There are two problems with this view. The first is that the choices he presents are too stark. The main contrast Singer offers is between an ethical life, which, as he characterises it, is a utilitarian life, and a life where narrow self interest is the dominant value. As he admits, these are not the only possibilities, but he merely mentions and does not in any detail discuss other interesting competitors to an ethical life. For one thing, there are non-utilitarian conceptions of an ethical life, such as a life in accordance with Aristotelian virtues. We have been given no reason to think that such a life would not satisfy the need, if there is one, for a ``transcendent cause'' in one's life and have just as firm foundations. In addition, there are other kinds of lives that are likely to involve such transcendent causes, for example, the life of a scholar, the life of a warrior, or a religious life.
The second problem is that his argument relies too heavily on examples. He presents a number of cases where persons not living ethical lives do not have fulfilling lives (chs 1 & 10) and a number of cases where persons living ethical lives (or, if not strictly ethical as Singer characterises it, ones where there is some commitment to helping others) find their lives fulfilling (chs 8, 10 & 11). Who would want to doubt that there are such cases? This is not enough to show that living an ethical life (on any conception of ``ethical'') is each person's best strategy for having a fulfilling life. Nor does it show that living a narrowly self interested life is never anyone's best strategy.
It is unclear how one should evaluate Singer's book. It seems to me to depend on the audience. As a philosopher, I would have liked a more detailed discussion of the reasons why it is an ``ethical life'' that is the only firm foundation for a fulfilling life, and indeed a much better characterisation of what it is to have a fulfilling life. However, it seems to me that philosophers are not his main intended audience, but that his book is aimed at a much wider audience. He seems much more interested in changing attitudes than in giving detailed philosophical defences of his position. This is not an objection: Mill's Utilitarianism has somewhat the same status. A simplification of relevant arguments in order to make them accessible to non-philosophers has an important and interesting place. Singer's book provides such a simplification. Although some might take this feature of his book to be objectionable, I do not. At the very least, his book gives us reason to think that a fulfilling life can involve a deep concern for the well being of others. And that lives can be like this is certainly worth knowing, and worth telling.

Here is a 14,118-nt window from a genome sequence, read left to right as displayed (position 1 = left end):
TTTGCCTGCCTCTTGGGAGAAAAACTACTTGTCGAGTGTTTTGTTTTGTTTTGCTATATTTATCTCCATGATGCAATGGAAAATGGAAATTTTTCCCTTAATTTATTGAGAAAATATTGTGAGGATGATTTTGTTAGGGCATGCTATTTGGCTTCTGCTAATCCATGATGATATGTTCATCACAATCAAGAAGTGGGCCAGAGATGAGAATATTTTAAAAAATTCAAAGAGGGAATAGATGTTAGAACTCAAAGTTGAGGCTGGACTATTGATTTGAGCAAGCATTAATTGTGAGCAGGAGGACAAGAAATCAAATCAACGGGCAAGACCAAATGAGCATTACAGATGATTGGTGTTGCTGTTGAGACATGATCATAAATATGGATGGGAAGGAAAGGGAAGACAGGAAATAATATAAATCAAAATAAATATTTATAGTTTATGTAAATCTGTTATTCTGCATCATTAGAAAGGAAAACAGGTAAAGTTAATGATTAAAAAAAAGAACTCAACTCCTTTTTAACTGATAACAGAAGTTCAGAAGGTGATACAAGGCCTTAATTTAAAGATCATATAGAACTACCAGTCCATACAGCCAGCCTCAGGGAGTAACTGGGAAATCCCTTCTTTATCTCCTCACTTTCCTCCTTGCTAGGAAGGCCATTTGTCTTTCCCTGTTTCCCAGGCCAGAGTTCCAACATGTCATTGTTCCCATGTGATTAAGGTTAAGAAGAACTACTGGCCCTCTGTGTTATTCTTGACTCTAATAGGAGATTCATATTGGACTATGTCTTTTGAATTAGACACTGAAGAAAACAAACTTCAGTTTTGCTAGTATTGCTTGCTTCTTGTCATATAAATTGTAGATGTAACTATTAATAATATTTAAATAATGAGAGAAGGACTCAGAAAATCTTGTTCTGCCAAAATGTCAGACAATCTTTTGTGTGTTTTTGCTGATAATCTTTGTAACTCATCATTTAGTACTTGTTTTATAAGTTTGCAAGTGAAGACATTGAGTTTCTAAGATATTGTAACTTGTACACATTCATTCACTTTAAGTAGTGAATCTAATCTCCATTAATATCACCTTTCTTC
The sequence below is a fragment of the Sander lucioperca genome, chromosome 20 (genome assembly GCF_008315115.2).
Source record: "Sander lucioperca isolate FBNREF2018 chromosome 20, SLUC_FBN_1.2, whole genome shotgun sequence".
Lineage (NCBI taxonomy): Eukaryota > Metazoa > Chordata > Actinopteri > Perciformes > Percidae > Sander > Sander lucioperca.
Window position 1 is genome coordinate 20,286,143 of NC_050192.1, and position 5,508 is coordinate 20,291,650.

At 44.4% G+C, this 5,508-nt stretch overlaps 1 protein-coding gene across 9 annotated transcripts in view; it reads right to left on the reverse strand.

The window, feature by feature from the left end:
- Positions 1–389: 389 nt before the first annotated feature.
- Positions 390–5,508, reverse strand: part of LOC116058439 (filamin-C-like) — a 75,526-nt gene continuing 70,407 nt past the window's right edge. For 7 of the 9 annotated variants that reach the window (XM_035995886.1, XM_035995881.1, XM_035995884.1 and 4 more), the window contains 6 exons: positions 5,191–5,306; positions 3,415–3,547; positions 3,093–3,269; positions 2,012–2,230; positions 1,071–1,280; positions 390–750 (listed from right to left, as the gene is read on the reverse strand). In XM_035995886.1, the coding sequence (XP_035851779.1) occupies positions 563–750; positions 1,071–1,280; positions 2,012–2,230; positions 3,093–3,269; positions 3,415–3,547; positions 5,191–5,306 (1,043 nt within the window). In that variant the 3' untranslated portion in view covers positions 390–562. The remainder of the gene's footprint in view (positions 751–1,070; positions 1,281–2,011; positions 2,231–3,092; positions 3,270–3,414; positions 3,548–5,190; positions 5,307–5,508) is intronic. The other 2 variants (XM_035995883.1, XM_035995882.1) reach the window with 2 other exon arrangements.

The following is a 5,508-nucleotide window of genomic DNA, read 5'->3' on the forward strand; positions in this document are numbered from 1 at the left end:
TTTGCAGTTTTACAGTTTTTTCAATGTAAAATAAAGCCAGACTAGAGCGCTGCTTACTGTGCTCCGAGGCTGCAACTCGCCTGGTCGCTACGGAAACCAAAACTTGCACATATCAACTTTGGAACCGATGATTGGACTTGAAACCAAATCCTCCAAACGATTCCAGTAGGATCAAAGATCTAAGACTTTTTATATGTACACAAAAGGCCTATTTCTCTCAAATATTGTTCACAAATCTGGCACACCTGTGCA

There is another very conspicuous virtue of Singer's book: it is very cleanly written. The theses Singer wants to defend are clear, and his reasons for adopting them are equally perspicuous. Unfortunately, the actual print of the book is exceeding sloppy. Such an interesting book deserves better production.
ROBERT L. FRAZIER
Oxford, Oxon., OX1 1DP